Powers said the decision to cancel the LEPC meeting will not impact the local preparation for the coronavirus, because the group, led by Kodiak City Fire Department Fire Chief Jim Mullican, is tasked with emergency planning, not emergency response.
“We’re well into the response,” Powers said, adding that the goal of the meeting was to clarify the role of the LEPC moving forward.
However, Stacy Studebaker, a Kodiak resident and a member of the LEPC, said she is concerned about the decision to cancel the meeting.
The LEPC “is the only KIB group of community members and agencies that meets quarterly to ‘plan’ for emergency scenarios. I have been a member for over 10 years and seeing the meeting delays and now this cancellation was a shock. If there was ever a group that SHOULD be meeting right now, this is it. It should have been meeting since the coronavirus hit China and began to spread. An intelligent, proactive, coordinated approach between agencies for dealing with the virus is badly needed in our community right now rather than a piecemeal series of announcements,” Studebaker wrote in an email.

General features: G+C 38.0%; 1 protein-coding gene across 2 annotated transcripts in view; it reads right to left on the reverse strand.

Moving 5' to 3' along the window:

Powers said the coronavirus response in Kodiak is coordinated by the Emergency Services Council, led by City Manager Mike Tvenge. The council has been meeting regularly since the beginning of this month.
While Anchorage moved to close all restaurants and bars on Monday to prevent the spread of the virus, the Kodiak council has not taken that step. Powers emphasized the importance of “social distancing,” which entails keeping a distance of 6 feet between people and refraining from meetings.
“Social distancing means remaining out of congregate settings, avoiding mass gatherings, and maintaining distance (6 feet) from others when possible. Individuals and families should plan to stay home and plan activities in places where people do not cluster, such as going for a hike,” according to a news release from the Kodiak Area Emergency Services Organization.
The goal of “social distancing” is to “flatten the curve,” Powers said, referring to the effort to slow the spread of the virus to avoid overwhelming the health system.